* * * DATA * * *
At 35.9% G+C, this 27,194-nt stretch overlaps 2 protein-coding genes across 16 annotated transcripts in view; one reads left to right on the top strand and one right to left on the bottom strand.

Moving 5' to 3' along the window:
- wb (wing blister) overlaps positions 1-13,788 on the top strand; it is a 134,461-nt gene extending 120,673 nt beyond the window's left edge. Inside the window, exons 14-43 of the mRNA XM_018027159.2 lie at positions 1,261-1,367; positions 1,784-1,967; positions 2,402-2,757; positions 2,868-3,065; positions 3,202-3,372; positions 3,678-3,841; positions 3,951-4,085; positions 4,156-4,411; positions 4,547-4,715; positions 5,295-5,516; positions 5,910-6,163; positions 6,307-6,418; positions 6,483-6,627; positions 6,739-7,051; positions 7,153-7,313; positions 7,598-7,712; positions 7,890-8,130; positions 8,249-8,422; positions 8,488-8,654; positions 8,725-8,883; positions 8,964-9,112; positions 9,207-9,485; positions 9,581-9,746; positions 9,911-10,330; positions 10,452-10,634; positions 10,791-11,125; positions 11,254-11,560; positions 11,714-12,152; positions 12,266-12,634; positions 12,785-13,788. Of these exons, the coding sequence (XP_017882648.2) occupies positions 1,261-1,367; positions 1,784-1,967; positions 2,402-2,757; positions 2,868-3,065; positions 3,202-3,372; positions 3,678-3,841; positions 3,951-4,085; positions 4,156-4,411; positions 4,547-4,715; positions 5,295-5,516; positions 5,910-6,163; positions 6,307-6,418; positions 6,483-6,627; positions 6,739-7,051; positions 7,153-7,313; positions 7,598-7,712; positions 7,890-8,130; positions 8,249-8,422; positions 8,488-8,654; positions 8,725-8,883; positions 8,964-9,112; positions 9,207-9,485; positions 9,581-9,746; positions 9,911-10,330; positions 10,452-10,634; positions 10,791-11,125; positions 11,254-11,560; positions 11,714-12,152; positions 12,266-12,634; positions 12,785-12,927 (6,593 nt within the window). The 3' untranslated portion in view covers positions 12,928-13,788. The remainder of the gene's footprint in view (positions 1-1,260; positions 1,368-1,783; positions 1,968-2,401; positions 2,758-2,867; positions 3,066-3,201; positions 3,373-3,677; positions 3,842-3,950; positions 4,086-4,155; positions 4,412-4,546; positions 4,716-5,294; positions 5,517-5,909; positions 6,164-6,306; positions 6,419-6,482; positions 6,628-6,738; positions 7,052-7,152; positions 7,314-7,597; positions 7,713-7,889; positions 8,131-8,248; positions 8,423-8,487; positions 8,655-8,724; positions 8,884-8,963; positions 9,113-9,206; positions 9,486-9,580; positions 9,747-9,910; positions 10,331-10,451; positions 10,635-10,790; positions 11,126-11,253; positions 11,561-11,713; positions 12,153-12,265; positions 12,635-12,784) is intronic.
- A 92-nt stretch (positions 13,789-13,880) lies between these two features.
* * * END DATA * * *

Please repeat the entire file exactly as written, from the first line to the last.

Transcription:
At 35.9% G+C, this 27,194-nt stretch overlaps 2 protein-coding genes across 16 annotated transcripts in view; one reads left to right on the top strand and one right to left on the bottom strand.

Moving 5' to 3' along the window:
- wb (wing blister) overlaps positions 1-13,788 on the top strand; it is a 134,461-nt gene extending 120,673 nt beyond the window's left edge. Inside the window, exons 14-43 of the mRNA XM_018027159.2 lie at positions 1,261-1,367; positions 1,784-1,967; positions 2,402-2,757; positions 2,868-3,065; positions 3,202-3,372; positions 3,678-3,841; positions 3,951-4,085; positions 4,156-4,411; positions 4,547-4,715; positions 5,295-5,516; positions 5,910-6,163; positions 6,307-6,418; positions 6,483-6,627; positions 6,739-7,051; positions 7,153-7,313; positions 7,598-7,712; positions 7,890-8,130; positions 8,249-8,422; positions 8,488-8,654; positions 8,725-8,883; positions 8,964-9,112; positions 9,207-9,485; positions 9,581-9,746; positions 9,911-10,330; positions 10,452-10,634; positions 10,791-11,125; positions 11,254-11,560; positions 11,714-12,152; positions 12,266-12,634; positions 12,785-13,788. Of these exons, the coding sequence (XP_017882648.2) occupies positions 1,261-1,367; positions 1,784-1,967; positions 2,402-2,757; positions 2,868-3,065; positions 3,202-3,372; positions 3,678-3,841; positions 3,951-4,085; positions 4,156-4,411; positions 4,547-4,715; positions 5,295-5,516; positions 5,910-6,163; positions 6,307-6,418; positions 6,483-6,627; positions 6,739-7,051; positions 7,153-7,313; positions 7,598-7,712; positions 7,890-8,130; positions 8,249-8,422; positions 8,488-8,654; positions 8,725-8,883; positions 8,964-9,112; positions 9,207-9,485; positions 9,581-9,746; positions 9,911-10,330; positions 10,452-10,634; positions 10,791-11,125; positions 11,254-11,560; positions 11,714-12,152; positions 12,266-12,634; positions 12,785-12,927 (6,593 nt within the window). The 3' untranslated portion in view covers positions 12,928-13,788. The remainder of the gene's footprint in view (positions 1-1,260; positions 1,368-1,783; positions 1,968-2,401; positions 2,758-2,867; positions 3,066-3,201; positions 3,373-3,677; positions 3,842-3,950; positions 4,086-4,155; positions 4,412-4,546; positions 4,716-5,294; positions 5,517-5,909; positions 6,164-6,306; positions 6,419-6,482; positions 6,628-6,738; positions 7,052-7,152; positions 7,314-7,597; positions 7,713-7,889; positions 8,131-8,248; positions 8,423-8,487; positions 8,655-8,724; positions 8,884-8,963; positions 9,113-9,206; positions 9,486-9,580; positions 9,747-9,910; positions 10,331-10,451; positions 10,635-10,790; positions 11,126-11,253; positions 11,561-11,713; positions 12,153-12,265; positions 12,635-12,784) is intronic.
- A 92-nt stretch (positions 13,789-13,880) lies between these two features.